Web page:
If you own or manage a commercial building, you may have noticed cracks or blisters on your roof surface. These are common problems affecting many roofing systems, especially membrane roofs. It's essential to address it as soon as possible.
The Causes of Roof Cracks and Blisters
Roof cracks are small fissures on the roof surface, usually in a pattern resembling alligator skin. They are caused by the sun's UV rays, which dry and damage the roof coating over time. As the coating shrinks and loses its elasticity, it develops cracks that expose the underlying membrane to the elements.
Roof blisters are raised areas where the roof membrane has lost adhesion to the substrate or the other membrane layers. They are caused by air or moisture trapped between the layers, which expands and contracts with temperature changes. As the blisters grow, they can stretch and rupture the membrane, creating leaks and exposing the insulation.
How Cracks and Blisters Affect a Roof
Roof cracks and blisters can compromise the integrity and performance of your roof system. They can:
- Reduce the lifespan of your roof by accelerating its deterioration
- Increase the risk of water infiltration and damage to your building structure and contents
- Decrease the energy efficiency of your roof by reducing its reflectivity and insulation value
- Create safety hazards for workers or visitors who walk on your roof
You might also void your roof warranty or reduce your insurance coverage.
Fixing Roof Cracks and Blisters
The best way to prevent roof cracks and blisters is to ensure proper installation and maintenance of your roof system. A commercial roofing contractor will use dry materials in dry conditions and avoid installing your roof in extreme temperatures or humidity. They will make sure that your roof is ventilated to prevent heat buildup and moisture accumulation. They will also apply a protective coating or sealant to your roof surface to enhance its resistance to UV rays and weathering.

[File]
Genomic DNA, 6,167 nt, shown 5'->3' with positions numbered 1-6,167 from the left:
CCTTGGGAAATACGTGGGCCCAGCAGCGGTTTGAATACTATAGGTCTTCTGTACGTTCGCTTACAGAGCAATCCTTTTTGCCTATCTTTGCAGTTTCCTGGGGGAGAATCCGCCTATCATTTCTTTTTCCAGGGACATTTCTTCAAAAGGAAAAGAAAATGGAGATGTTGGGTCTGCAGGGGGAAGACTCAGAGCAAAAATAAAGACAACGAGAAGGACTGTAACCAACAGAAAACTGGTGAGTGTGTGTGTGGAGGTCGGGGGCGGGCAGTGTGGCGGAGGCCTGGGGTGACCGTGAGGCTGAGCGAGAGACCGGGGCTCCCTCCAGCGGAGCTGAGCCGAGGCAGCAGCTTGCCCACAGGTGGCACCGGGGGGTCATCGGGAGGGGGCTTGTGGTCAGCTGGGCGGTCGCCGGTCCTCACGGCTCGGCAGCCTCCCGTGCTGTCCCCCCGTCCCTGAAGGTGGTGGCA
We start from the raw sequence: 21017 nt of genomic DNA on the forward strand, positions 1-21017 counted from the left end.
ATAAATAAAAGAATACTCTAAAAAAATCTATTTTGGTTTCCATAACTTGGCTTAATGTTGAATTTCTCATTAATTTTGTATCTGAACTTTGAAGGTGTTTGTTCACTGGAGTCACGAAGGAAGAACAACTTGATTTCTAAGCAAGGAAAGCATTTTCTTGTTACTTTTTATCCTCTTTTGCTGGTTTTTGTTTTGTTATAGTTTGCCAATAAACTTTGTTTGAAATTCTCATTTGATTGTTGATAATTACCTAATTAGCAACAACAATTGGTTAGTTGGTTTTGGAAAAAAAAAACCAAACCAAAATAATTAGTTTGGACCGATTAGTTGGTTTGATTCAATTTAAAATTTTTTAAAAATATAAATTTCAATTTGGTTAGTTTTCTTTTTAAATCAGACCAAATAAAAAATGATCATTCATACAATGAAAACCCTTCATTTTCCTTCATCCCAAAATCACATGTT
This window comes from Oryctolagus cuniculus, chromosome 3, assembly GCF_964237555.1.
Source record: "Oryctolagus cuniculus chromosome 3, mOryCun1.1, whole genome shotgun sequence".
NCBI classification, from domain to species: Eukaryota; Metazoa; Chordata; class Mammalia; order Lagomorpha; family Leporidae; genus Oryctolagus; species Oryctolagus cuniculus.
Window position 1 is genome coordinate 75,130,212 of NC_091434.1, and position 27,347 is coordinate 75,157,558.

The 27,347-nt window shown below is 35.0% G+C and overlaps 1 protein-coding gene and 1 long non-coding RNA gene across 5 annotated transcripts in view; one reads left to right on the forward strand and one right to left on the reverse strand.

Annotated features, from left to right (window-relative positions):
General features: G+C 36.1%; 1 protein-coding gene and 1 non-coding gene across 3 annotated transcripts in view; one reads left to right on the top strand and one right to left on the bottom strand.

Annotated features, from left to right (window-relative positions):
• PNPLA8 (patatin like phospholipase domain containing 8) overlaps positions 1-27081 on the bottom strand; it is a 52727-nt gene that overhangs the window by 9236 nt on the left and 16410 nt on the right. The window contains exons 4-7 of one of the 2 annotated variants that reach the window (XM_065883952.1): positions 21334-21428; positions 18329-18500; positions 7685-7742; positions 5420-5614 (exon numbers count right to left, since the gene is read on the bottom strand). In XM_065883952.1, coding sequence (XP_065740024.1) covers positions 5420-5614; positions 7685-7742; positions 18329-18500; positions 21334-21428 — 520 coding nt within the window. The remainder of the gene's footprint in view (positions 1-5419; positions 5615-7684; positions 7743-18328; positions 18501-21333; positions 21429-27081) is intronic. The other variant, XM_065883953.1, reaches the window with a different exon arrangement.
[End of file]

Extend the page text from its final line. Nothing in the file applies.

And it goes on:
If you already have roof cracks or blisters, you may need to repair them before they cause more severe problems. Depending on the size, location, and severity of the damage, you may be able to:
- Cut out the affected area and patch it with new membrane material
- Fill the void under the blister with bitumen or adhesive and press the membrane back into place
- Reinforce the cracked area with fabric or mesh and apply a coating or sealant over it
However, if your roof is extensively damaged or nearing the end of its service life, you may need to replace it entirely. In that case, you should consult with a professional roofing contractor who can assess your situation and recommend the best solution for your needs. For more information, contact a commercial roof company near you.Share